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Communication Techniques - Secure Communciations/Secure Email

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posted on Jun, 9 2010 @ 11:39 PM
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I thought I would write up a topic expanding on my previous thread on Communication techniques and talk about secure communications.
www.abovetopsecret.com...

I have no background in computers as I am in the medical field, but this is an interest of mine so if I make any mistakes correction would be appreciated. What I don't understand is that these security techniques should come preinstalled into any mail software or even windows itself. It is as if though they do not want the computers secure. Well lets change that shall we.

This thread will look at a methodology to provide secure email communications
using Public Key encryption (asymmetric key) combined with symmetric key encryption to transmit emails.

A little primer on cryptography first. When a message is written and needs to be exchanged between two entities there is a key that is needed to decoded the encrypted message. So the problem arises about how to distribute the key without someone eaves dropping on us and getting the key. The key is a symmetric key and is used to encrypt and decrypt the message. So now we have the problem of distributing a secure key to transmit data. So how do we solve the problem? Via public key encryption systems such as RSA. What a public key system does is
it creates a key pair (public and private) for a user. The private key is kept secret and the public key is shared. A person who wants to send [Person A] a message must use [Person A]'s public key to encrypt the message. The only way to decrypt the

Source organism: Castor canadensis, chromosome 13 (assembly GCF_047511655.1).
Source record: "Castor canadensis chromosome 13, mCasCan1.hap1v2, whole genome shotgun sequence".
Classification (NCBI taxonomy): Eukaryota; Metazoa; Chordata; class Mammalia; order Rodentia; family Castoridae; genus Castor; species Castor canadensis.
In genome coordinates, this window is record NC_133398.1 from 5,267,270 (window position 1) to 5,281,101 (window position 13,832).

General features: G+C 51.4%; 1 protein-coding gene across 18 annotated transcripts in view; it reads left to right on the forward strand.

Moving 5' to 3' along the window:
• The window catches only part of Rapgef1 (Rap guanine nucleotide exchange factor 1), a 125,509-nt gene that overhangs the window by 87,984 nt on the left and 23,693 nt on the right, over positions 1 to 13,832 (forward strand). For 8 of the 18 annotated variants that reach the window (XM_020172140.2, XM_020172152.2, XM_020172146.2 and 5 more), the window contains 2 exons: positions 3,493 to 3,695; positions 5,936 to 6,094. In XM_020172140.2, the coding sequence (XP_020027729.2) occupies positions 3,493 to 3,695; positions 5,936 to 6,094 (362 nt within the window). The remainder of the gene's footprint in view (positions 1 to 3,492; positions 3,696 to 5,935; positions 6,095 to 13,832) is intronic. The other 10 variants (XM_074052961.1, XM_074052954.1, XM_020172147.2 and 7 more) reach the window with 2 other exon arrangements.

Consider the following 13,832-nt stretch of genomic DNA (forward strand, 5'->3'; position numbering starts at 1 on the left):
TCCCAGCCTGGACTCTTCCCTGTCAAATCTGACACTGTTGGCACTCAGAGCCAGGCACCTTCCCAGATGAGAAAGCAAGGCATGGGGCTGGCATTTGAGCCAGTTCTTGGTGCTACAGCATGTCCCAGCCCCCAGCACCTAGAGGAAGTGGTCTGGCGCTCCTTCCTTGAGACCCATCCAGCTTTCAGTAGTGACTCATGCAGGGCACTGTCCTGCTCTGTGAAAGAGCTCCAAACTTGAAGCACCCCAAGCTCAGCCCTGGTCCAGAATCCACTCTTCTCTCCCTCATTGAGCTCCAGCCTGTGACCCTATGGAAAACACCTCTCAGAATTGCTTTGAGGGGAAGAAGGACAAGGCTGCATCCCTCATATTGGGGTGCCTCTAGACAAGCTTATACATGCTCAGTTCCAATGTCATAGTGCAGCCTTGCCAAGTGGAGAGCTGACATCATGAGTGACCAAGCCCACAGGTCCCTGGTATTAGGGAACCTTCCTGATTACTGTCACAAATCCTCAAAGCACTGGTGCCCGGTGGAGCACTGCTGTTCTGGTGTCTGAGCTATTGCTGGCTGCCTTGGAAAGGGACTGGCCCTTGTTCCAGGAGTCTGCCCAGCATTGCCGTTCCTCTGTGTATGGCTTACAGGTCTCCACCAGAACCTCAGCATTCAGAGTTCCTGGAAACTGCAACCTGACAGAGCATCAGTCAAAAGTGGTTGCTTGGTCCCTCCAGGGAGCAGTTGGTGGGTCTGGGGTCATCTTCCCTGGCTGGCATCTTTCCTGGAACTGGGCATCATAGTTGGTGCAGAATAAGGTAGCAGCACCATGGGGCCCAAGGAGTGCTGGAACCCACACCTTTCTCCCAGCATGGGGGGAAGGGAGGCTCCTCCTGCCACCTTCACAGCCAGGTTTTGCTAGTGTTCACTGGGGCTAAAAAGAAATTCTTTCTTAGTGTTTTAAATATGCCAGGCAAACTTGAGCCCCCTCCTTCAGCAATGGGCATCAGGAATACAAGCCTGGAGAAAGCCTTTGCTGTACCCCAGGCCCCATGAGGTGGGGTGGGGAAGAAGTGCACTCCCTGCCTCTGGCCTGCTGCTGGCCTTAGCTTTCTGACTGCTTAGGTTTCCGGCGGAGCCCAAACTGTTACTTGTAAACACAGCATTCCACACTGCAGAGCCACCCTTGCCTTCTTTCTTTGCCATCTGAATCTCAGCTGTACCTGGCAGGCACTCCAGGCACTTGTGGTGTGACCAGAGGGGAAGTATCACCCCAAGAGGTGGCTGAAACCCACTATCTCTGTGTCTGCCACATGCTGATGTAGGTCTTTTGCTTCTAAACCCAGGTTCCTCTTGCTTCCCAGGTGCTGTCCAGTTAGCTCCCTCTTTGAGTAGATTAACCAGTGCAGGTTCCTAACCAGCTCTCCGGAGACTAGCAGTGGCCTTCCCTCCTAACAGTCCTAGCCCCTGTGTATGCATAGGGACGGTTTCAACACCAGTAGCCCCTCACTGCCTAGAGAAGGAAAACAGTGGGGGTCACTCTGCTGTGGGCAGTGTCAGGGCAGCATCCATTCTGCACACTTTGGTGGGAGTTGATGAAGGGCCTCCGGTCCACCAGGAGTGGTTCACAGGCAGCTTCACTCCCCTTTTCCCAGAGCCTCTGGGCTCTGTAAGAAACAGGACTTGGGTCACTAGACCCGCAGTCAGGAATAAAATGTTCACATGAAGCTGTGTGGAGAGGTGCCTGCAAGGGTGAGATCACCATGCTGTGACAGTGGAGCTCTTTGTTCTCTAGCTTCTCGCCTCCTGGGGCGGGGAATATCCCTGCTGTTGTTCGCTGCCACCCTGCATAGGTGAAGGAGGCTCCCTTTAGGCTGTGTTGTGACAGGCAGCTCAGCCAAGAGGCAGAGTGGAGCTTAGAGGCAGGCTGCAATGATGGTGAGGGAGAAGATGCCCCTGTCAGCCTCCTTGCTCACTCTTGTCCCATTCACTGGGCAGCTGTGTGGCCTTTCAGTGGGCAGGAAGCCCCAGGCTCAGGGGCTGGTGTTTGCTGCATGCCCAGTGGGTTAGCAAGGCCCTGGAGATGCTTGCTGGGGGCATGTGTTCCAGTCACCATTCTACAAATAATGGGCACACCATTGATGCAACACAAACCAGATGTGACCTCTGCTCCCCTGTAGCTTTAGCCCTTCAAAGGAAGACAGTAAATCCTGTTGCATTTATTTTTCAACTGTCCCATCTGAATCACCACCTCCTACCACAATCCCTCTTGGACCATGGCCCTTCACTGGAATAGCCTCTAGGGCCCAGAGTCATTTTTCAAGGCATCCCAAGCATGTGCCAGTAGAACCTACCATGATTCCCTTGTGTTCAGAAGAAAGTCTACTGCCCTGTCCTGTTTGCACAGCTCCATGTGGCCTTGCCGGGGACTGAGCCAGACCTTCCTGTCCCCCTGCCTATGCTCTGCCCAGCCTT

message is using the private key that only [Person A] has. RSA relies on the difficulty of factoring large numbers, there are other algorithms but RSA is widely studied and deemed secure provided the key is sufficient length.

So now we have solved the problem of exchanging a symmetric key using Public key encryption via the RSA algorithm.

So [Person B]-----sends Person B's symmetric key encrypted via person A's Public key to [Person A]

[Person A]-----sends any data to person B using the key provided by person B

So now that we have securely solved the problem of exchanging a key, lets begin with a practical tutorial how to implement secure email communications on a specific email client. I am using Thunderbird from Mozilla and an addon called enigmail.

Here are the files you will need to play around with this:
Thunderbird: www.mozillamessaging.com...
GnuPg: www.gnupg.org...
(scroll down and download "GnuPG 1.4.10b compiled for Microsoft Windows")
Enigmail: addons.mozilla.org...


Install all these files one by one as per instructions.

1.Thunderbird install and add your email account as per instructions:
opensourcearticles.com...

2.GnuPG Install instructions: Pretty simple, I don't think you will need instructions.

3.Engimail install and start instructions (this is what I will focus on):
enigmail.mozdev.org...

Basic Steps:
a: Creating a Public Key pair (remember what we talked about above) --
Click on Open PGP tab under Thunderbird and select Key Management and then
Generate -->New Key pair.



enigmail.mozdev.org...

One thing that it will ask is to create a revocation certificate. You use this certificate whenever you lose your keys and it invalidates your key. It is good to have a backup file of all your keys and revocation certificates.

b: Publishing your public key (remember that when people want to send you
something they encrypt with this key) --



enigmail.mozdev.org...

c: Creating and sending a PGP signed message -- if the recipient knows how to
check signatures then it should work. I belive gmail is experimenting with
PGP signatures which means you should be able to send this from thunderbird
to another gmail client with it working in the near future.